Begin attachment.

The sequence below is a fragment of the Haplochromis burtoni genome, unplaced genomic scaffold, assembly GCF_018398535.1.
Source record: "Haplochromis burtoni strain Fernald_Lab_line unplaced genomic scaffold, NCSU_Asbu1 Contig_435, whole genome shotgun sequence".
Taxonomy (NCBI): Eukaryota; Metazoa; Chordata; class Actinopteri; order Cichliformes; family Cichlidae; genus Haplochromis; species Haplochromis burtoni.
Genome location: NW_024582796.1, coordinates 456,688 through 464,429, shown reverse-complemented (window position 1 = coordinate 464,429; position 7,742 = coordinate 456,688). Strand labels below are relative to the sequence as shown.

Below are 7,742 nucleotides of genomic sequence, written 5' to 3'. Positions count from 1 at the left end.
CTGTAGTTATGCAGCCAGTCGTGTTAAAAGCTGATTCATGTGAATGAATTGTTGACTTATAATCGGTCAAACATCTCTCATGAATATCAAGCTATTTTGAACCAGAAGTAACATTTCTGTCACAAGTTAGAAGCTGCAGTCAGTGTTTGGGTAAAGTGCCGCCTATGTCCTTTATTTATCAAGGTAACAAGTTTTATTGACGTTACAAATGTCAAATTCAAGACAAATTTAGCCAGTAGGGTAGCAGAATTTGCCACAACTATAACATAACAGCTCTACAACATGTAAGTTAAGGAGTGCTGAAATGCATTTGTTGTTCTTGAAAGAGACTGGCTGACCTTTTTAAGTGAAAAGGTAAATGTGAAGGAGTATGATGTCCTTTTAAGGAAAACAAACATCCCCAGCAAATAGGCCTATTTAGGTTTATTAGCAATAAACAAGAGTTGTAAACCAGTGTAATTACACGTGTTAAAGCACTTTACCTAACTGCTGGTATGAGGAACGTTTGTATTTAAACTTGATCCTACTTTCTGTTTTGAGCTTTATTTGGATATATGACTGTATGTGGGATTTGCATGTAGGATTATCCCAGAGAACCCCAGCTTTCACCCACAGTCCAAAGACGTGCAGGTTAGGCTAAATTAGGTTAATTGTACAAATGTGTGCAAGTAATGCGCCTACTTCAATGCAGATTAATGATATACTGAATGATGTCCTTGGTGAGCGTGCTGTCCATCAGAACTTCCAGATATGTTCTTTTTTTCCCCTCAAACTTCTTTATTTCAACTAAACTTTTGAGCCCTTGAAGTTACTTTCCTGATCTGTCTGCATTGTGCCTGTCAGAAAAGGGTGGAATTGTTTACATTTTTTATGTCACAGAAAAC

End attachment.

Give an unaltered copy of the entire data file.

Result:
The sequence below is a fragment of the Haplochromis burtoni genome, unplaced genomic scaffold, assembly GCF_018398535.1.
Source record: "Haplochromis burtoni strain Fernald_Lab_line unplaced genomic scaffold, NCSU_Asbu1 Contig_435, whole genome shotgun sequence".
Taxonomy (NCBI): Eukaryota; Metazoa; Chordata; class Actinopteri; order Cichliformes; family Cichlidae; genus Haplochromis; species Haplochromis burtoni.
Genome location: NW_024582796.1, coordinates 456,688 through 464,429, shown reverse-complemented (window position 1 = coordinate 464,429; position 7,742 = coordinate 456,688). Strand labels below are relative to the sequence as shown.

Below are 7,742 nucleotides of genomic sequence, written 5' to 3'. Positions count from 1 at the left end.
CTGTAGTTATGCAGCCAGTCGTGTTAAAAGCTGATTCATGTGAATGAATTGTTGACTTATAATCGGTCAAACATCTCTCATGAATATCAAGCTATTTTGAACCAGAAGTAACATTTCTGTCACAAGTTAGAAGCTGCAGTCAGTGTTTGGGTAAAGTGCCGCCTATGTCCTTTATTTATCAAGGTAACAAGTTTTATTGACGTTACAAATGTCAAATTCAAGACAAATTTAGCCAGTAGGGTAGCAGAATTTGCCACAACTATAACATAACAGCTCTACAACATGTAAGTTAAGGAGTGCTGAAATGCATTTGTTGTTCTTGAAAGAGACTGGCTGACCTTTTTAAGTGAAAAGGTAAATGTGAAGGAGTATGATGTCCTTTTAAGGAAAACAAACATCCCCAGCAAATAGGCCTATTTAGGTTTATTAGCAATAAACAAGAGTTGTAAACCAGTGTAATTACACGTGTTAAAGCACTTTACCTAACTGCTGGTATGAGGAACGTTTGTATTTAAACTTGATCCTACTTTCTGTTTTGAGCTTTATTTGGATATATGACTGTATGTGGGATTTGCATGTAGGATTATCCCAGAGAACCCCAGCTTTCACCCACAGTCCAAAGACGTGCAGGTTAGGCTAAATTAGGTTAATTGTACAAATGTGTGCAAGTAATGCGCCTACTTCAATGCAGATTAATGATATACTGAATGATGTCCTTGGTGAGCGTGCTGTCCATCAGAACTTCCAGATATGTTCTTTTTTTCCCCTCAAACTTCTTTATTTCAACTAAACTTTTGAGCCCTTGAAGTTACTTTCCTGATCTGTCTGCATTGTGCCTGTCAGAAAAGGGTGGAATTGTTTACATTTTTTATGTCACAGAAAAC